WARNING - RANT IN PROGRESS!
So. The Government now thinks it would be a good idea to instigate a screening programme for life-threatening diseases before they become a problem. On paper, that is indeed a great idea. Hopefully they realise it can only be a good thing if done properly and with a clear plan of how to deal with the inevitable knock-on effects, because without such a plan and a commitment to spend huge additional amounts of money, a screening programme will be useless. A bit like a one-legged man in an arse-kicking contest, it just won't stand up.
Admirable though the notion is, the idea that we can introduce universal screening without a guaranteed corresponding improvement in treatment availability means that this is unlikely to be successful in the long term. What "waiting list initiative" will be able to cope with the additional thousands of people who will no doubt swell the queues for specialist treatments because of their early diagnoses? Would it be better for them to fret about a potential deadly disease which may be progressing unchecked whilst anxiously waiting for months to be seen, or less worrying to live in blissful ignorance? Who can say? But perhaps the NHS should only ask the questions when it is committed to doing something with the answers. It's no good revealing a hidden problem early if there's no early treatment available for it, surely?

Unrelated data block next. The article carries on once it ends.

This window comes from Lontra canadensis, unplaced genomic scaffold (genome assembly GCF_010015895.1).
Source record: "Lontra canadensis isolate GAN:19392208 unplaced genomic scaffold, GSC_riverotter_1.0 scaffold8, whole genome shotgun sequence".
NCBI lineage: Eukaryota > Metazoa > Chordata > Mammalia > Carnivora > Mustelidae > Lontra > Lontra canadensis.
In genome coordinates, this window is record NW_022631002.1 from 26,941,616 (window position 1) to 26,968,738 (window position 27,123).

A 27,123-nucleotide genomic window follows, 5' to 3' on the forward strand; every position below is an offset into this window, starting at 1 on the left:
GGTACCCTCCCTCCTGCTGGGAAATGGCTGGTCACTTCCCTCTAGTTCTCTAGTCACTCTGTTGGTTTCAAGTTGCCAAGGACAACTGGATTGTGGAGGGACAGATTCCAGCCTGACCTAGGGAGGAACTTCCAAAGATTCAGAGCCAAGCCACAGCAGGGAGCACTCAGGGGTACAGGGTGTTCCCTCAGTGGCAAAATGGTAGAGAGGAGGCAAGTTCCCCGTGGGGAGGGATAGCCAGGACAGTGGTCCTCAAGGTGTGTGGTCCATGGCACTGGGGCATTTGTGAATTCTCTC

Forgive me for being cynical, but what concerns me is how on earth all of this is going to be paid for when, apparently, even now the NHS cannot afford the drugs which can prolong the lives of breast cancer sufferers and other patients are routinely switched from "too costly" drugs which treat their symptoms efficiently and are tolerated well, to something cheaper which fails to do the job and leaves the patient feeling ill. Psychiatric facilities are a shambles, geriatric services a disgrace, filthy hospitals are a breeding ground for bugs which are resistant to everything except good old fashioned cleaning, also deemed to be too expensive. So now we have to rely on bottles of gel instead of washing our hands, on antibiotics to make people better after we've made them sick, all for the lack of decent hospital cleaners and a bucket of hot bleach and a clean mop. Yet instead of fixing existing problems within the NHS, and goodness knows there are enough of them to go at, the Government is thinking of yet another way to put an additional strain on already hideously overstretched resources. And no mention of how it's all going to be funded. Brilliant.
Prevention certainly is better than cure, but it all takes money and unless this is definitely going to be made available (and not at the expense of some other deprived area of the NHS) just what is the point anyway? Hasn't anyone thought of the consequences and the requirements of a scheme such as this? If you ask me, it's a bit of a tease.
Or just another sick joke?